Federal Reserve Bank of Cleveland President Sandra Pianalto reasserted her support for the Fed’s $600 billion bond purchase program and said it will help to bring inflation in line with the Fed’s goals.
“Our policy action offers the right kind of insurance that the Federal Reserve’s monetary policy will support the economic expansion while stabilizing inflation and inflation expectations consistent with our price stability mandate,” she said in a speech today at Oberlin College in Oberlin, Ohio.
Policy makers, led by Chairman Ben S. Bernanke, are defending the Fed’s Nov. 3 decision to buy $600 billion in Treasury securities through June to help promote economic recovery and prevent inflation from falling too low. They’re facing criticism from economists and Republicans in Congress, who said the plan risks fanning inflation, creating asset bubbles and weakening the dollar.
A Fed report released yesterday shows the economy gaining strength across much of the U.S. as hiring improved, manufacturing expanded and retailers anticipated a stronger holiday shopping season. Five Fed banks, including Boston and San Francisco, said the economy grew “at a slight to modest” rate, while five others, including New York and Chicago, reported a “somewhat stronger pace of economic activity.”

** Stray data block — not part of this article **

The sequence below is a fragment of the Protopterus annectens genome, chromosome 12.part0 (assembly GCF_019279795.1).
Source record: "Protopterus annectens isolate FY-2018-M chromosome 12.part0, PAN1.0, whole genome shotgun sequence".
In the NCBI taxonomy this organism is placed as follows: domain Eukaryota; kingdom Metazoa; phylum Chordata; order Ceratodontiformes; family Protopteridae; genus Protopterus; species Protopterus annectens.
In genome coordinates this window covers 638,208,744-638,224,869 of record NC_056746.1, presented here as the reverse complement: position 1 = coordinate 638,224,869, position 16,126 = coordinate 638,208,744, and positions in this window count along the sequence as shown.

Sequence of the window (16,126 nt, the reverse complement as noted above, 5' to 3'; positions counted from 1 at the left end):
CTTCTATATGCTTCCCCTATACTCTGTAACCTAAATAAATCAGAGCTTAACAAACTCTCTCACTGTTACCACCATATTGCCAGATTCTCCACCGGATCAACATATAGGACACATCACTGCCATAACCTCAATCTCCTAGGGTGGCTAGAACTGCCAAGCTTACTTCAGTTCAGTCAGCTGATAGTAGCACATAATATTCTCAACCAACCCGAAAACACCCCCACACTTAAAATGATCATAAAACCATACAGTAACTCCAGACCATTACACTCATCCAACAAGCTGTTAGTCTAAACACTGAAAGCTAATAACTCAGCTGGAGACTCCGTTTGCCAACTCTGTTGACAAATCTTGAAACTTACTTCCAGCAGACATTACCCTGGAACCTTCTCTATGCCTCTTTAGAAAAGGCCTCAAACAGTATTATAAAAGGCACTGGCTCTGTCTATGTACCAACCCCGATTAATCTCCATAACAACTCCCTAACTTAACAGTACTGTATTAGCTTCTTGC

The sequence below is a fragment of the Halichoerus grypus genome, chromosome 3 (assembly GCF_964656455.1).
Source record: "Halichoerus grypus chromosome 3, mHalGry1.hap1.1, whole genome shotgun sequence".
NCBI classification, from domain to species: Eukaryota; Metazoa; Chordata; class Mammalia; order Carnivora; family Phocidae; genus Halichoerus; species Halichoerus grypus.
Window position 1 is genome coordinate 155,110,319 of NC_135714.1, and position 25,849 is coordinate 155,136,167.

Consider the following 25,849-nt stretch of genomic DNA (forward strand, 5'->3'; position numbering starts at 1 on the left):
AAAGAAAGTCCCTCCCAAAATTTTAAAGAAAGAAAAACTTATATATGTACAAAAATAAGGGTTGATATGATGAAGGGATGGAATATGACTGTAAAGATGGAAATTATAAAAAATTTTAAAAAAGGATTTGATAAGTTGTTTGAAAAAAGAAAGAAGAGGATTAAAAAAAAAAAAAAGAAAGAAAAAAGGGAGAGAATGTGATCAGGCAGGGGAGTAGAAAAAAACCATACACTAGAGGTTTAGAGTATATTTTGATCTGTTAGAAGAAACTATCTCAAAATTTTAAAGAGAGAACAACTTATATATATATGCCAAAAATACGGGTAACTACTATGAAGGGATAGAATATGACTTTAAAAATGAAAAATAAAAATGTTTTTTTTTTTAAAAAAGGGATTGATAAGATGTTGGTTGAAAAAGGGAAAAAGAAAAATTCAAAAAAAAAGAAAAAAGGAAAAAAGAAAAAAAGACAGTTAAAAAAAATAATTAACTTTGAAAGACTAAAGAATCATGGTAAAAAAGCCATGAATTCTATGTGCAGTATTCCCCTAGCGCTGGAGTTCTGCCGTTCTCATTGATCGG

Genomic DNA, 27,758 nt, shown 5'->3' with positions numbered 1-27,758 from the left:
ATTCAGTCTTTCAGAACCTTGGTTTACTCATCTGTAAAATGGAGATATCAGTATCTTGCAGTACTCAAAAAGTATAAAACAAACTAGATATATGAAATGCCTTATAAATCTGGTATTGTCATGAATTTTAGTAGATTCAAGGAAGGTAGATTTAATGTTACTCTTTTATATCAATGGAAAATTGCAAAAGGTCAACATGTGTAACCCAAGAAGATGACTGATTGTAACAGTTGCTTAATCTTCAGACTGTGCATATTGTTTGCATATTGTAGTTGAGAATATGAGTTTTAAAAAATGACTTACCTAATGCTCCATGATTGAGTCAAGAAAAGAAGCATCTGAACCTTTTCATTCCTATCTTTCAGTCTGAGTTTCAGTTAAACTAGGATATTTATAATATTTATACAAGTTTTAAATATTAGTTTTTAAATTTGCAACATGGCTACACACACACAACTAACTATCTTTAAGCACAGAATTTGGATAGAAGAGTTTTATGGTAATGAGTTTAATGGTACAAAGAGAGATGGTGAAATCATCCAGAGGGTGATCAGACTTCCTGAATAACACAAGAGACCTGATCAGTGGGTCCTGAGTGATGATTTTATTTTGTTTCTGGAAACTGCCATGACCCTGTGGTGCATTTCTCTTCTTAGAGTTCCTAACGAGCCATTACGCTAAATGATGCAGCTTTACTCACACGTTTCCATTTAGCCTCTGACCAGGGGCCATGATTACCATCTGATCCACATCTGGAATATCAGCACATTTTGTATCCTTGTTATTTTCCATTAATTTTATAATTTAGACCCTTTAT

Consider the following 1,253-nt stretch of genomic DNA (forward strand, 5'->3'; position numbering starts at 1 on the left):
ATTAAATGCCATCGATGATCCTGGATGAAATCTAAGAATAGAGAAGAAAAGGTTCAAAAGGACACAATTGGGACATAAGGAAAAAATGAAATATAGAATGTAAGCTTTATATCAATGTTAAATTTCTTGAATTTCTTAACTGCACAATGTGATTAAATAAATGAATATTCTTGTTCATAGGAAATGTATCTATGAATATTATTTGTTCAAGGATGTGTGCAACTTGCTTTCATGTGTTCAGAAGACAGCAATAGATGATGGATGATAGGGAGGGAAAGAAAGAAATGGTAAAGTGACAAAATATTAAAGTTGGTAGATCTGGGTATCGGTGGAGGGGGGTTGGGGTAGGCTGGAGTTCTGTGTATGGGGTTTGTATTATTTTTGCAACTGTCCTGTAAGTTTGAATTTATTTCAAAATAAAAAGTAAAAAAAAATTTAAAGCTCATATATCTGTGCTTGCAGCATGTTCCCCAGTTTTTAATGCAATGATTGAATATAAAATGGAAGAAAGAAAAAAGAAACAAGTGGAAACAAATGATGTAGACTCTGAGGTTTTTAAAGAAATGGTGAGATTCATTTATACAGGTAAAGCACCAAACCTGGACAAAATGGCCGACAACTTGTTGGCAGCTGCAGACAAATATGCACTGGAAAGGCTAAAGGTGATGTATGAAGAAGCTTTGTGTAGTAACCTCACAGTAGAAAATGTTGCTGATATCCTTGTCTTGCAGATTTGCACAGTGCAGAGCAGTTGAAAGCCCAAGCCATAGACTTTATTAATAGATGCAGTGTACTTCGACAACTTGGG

Fed officials are testing the boundaries of unconventional monetary policy by relying on tools used during the financial crisis to aid an economy that’s expanded for more than a year.
At the committee’s most recent meeting, policy makers agreed to adjust the bond purchases “as needed,” while leaving in place a pledge to keep interest rates low for “an extended period.”
The round of purchases announced last month follows a previous $1.7 trillion bond-purchase program, a strategy which economists call quantitative easing because it aims to increase the quantity of bank reserves.
Pianalto said she expects core inflation “to remain quite subdued through 2013,” and that she’s confident the Fed’s policy-making committee “has the resolve and tools to counteract” any buildup of inflation pressure.
Pianalto, 56, became president of the Cleveland Fed in 2003. She is a voting member of the Federal Open Market Committee this year and has never dissented from a FOMC decision. Fed presidents rotate voting on monetary policy, with Pianalto voting every other year.
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